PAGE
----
On the 14 September, EOS were delighted to welcome Sandra Lawton OBE, Nurse Consultant Dermatology to our World Eczema Day webinar: Starting from scratch. Sandra used her wealth of knowledge and experience to talk about various eczema treatments and to offer practical tips and hints to families with a child who has eczema. Attendees also gained an insight into how Sandra supports patients coming to her clinic and what they could expect when attending an appointment.
Missed the event? Then catch up here.
Had a question that didn’t get answered at the event? Sandra has answered the top five questions from the webinar and they are posted below. Sandra also filmed a follow up video with Cheryll, focusing on the questions that were left unanswered from the webinar.
The top five questions from the webinar that Sandra didn’t get to answer are:
1. My child feels itchy all the time and scratches constantly, what causes the itchiness and how can I help my child?
If your child is itchy and scratches all the time, I would suggest you actively treat the eczema to gain control and then try to identify any triggers which may be making the eczema flare such as getting too hot, applying emollients too thickly, different times of year and many more . Simple and distractions: hand holding, drawing activities, and playing games – all without saying “stop scratching may help. For some children habit reversal may be helpful, you can learn more here.
2. I am struggling to get my son to have a bath, he says it stings when the water touches his skin, any advice on how to make bath time easier for us both?
Bath time can be a challenge for children and their family if the eczema has flared. You don’t say how old your son is, it’s important not to have the water too hot, use warm rather than hot water. The hotter the water, the more damaging it is to the skin because very hot water takes away all the precious skin oils and also makes the skin more irritable and likely to itch. Equally, the water should be warm enough for your son to be comfortable. Before getting into the bath you can apply the emollient, which can then be washed off as you would do with a soap product, and reapplied after bathing. If you have a shower he may prefer that, its finding what suits your son and his eczema.
3. We are using steroids daily to keep the eczema under control but I’m really worried about the long term effects of steroid use, should I be concerned? Can long term steroid use affect a child’s development (growth etc)?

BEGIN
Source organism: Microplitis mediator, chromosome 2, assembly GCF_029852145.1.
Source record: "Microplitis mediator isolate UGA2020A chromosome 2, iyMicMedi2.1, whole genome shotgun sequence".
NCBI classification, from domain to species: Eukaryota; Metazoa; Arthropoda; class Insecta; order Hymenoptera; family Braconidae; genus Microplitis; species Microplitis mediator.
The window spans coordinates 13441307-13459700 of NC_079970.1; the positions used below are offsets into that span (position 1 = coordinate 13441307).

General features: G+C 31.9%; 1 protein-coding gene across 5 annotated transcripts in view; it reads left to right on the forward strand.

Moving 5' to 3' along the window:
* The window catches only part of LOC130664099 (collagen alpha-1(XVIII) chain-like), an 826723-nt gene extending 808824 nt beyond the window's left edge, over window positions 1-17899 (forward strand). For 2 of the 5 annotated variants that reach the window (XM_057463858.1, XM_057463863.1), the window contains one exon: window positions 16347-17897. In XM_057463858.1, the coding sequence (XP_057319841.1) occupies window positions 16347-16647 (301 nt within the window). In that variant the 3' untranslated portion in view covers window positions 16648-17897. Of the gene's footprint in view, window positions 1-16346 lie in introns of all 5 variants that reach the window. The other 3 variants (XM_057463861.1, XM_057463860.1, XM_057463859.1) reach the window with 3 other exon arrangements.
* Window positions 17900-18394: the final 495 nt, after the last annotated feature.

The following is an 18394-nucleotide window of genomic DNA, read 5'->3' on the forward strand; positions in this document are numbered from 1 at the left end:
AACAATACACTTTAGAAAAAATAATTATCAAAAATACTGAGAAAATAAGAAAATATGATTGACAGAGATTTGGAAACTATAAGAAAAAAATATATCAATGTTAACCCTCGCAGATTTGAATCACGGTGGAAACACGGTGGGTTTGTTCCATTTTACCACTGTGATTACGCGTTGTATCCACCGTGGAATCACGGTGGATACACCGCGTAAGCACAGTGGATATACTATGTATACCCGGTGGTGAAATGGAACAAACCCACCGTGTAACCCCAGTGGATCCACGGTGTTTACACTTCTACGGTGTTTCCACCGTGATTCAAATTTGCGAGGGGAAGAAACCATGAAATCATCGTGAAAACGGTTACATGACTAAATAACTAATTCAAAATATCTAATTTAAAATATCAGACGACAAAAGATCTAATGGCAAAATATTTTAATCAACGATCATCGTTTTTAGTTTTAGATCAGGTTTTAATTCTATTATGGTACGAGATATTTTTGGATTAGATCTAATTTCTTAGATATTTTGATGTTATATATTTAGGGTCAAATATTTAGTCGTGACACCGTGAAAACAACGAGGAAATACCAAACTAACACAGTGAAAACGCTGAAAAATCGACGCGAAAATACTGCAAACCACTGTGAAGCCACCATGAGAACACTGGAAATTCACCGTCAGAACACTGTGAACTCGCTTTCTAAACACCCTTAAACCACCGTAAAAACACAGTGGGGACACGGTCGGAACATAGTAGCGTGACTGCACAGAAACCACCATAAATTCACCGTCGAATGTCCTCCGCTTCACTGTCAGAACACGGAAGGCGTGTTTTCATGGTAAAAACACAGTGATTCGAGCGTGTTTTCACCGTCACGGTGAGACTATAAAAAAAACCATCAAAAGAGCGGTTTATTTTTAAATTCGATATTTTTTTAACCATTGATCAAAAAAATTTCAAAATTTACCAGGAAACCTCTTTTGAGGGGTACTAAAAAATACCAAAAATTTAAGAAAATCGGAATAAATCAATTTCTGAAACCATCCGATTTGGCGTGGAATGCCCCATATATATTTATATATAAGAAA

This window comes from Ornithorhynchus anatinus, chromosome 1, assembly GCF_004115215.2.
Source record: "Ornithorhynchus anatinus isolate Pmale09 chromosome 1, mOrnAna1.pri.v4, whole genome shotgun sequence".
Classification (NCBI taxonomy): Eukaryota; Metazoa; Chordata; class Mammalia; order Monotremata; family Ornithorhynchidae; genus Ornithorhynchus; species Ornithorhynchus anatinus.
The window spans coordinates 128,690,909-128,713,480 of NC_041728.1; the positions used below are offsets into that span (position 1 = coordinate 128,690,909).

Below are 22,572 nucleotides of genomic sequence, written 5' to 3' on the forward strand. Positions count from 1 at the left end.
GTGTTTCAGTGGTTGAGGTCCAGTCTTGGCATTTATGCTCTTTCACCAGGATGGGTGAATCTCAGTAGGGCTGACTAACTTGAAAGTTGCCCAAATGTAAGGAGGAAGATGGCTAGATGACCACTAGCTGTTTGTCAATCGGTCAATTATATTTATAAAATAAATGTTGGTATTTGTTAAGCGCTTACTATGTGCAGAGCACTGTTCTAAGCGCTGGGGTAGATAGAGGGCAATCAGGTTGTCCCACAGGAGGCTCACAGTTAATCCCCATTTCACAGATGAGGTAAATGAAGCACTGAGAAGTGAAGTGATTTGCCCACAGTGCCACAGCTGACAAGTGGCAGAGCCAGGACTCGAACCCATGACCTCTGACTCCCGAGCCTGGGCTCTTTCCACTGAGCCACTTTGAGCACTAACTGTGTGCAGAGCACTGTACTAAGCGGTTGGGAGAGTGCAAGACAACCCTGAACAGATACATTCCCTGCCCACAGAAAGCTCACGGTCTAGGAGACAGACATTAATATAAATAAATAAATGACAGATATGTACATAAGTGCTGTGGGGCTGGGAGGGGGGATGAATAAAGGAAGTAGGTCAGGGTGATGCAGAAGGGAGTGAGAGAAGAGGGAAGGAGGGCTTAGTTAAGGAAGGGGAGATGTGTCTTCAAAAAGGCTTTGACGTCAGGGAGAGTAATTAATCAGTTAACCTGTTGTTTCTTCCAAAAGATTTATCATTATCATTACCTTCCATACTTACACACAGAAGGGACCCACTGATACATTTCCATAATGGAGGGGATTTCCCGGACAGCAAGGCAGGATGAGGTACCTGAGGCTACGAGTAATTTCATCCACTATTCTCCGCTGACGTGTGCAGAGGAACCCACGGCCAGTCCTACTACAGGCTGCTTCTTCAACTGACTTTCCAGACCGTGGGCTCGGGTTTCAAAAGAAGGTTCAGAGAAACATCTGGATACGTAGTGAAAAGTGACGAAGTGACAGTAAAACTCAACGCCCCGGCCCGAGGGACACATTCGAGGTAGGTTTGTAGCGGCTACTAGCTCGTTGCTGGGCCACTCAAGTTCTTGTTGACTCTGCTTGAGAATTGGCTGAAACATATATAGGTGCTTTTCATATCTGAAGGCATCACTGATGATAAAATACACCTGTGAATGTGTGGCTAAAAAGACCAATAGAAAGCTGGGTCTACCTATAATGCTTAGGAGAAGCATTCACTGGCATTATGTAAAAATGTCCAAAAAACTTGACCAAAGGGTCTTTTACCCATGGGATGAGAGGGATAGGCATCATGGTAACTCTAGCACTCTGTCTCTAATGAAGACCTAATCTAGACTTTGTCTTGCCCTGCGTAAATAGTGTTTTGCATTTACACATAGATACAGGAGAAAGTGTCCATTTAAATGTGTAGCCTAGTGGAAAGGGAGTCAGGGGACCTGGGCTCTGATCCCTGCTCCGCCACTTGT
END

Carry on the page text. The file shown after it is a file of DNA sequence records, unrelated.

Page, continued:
If used properly, no. Serious side effects from steroid creams are extremely rare. Untreated eczema, on the other hand damages the skin and can make your child’s life very miserable. Further information here.
4. Sleeping is a big problem for us and the whole family are affected, my child is disturbed by their eczema most nights and wakes up scratching throughout the night, most nights we have to lay beside them to stop them from scratching – what can we do to make night time more comfortable?
Sleep disturbance is one of the commonest problems in children with atopic eczema. Not only does your child become tired and irritable due to lack of sleep but carers also become sleep deprived and exhausted. It is a miserable experience for your child to wake up with an itchy skin and parents often feel frustrated and helpless when they do not know how to help their child. Please see the tips here.
5. I have been advised not to use steroids on broken skin but im wondering how the skin will heal if no treatment is applied, can I use steroids or protopic on broken skin?
I can understand your confusion as reading the information leaflets that come with the treatment they often say don’t apply to broken skin, eczema is broken skin. You are correct in saying the skin will not heal if you don’t use the treatments. So do apply the treatments to the eczema areas, if not treated the eczema may get worse or possibly infected if poorly controlled.
Sandra answered additional questions in a catch up video with Cheryll here.